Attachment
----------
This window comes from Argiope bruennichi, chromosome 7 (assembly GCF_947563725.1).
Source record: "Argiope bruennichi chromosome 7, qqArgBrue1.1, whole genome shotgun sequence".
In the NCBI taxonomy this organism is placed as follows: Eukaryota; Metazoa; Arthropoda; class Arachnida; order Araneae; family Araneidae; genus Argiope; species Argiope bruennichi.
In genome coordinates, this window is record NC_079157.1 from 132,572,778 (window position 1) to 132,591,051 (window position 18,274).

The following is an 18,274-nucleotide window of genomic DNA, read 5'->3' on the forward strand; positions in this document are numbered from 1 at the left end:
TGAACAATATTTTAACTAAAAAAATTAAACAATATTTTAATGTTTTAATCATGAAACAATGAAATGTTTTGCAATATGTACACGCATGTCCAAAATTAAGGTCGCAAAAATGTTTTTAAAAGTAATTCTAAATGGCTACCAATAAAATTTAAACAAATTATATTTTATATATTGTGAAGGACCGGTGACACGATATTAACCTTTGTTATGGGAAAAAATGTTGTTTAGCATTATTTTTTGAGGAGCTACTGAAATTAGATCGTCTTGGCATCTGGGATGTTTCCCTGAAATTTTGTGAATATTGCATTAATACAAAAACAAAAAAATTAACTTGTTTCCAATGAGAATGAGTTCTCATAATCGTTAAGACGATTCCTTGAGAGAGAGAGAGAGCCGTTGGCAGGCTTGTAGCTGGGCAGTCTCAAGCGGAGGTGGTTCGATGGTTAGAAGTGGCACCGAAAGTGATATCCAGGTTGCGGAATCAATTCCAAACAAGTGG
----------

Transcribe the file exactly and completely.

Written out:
This window comes from Argiope bruennichi, chromosome 7 (assembly GCF_947563725.1).
Source record: "Argiope bruennichi chromosome 7, qqArgBrue1.1, whole genome shotgun sequence".
In the NCBI taxonomy this organism is placed as follows: Eukaryota; Metazoa; Arthropoda; class Arachnida; order Araneae; family Araneidae; genus Argiope; species Argiope bruennichi.
In genome coordinates, this window is record NC_079157.1 from 132,572,778 (window position 1) to 132,591,051 (window position 18,274).

The following is an 18,274-nucleotide window of genomic DNA, read 5'->3' on the forward strand; positions in this document are numbered from 1 at the left end:
TGAACAATATTTTAACTAAAAAAATTAAACAATATTTTAATGTTTTAATCATGAAACAATGAAATGTTTTGCAATATGTACACGCATGTCCAAAATTAAGGTCGCAAAAATGTTTTTAAAAGTAATTCTAAATGGCTACCAATAAAATTTAAACAAATTATATTTTATATATTGTGAAGGACCGGTGACACGATATTAACCTTTGTTATGGGAAAAAATGTTGTTTAGCATTATTTTTTGAGGAGCTACTGAAATTAGATCGTCTTGGCATCTGGGATGTTTCCCTGAAATTTTGTGAATATTGCATTAATACAAAAACAAAAAAATTAACTTGTTTCCAATGAGAATGAGTTCTCATAATCGTTAAGACGATTCCTTGAGAGAGAGAGAGAGCCGTTGGCAGGCTTGTAGCTGGGCAGTCTCAAGCGGAGGTGGTTCGATGGTTAGAAGTGGCACCGAAAGTGATATCCAGGTTGCGGAATCAATTCCAAACAAGTGG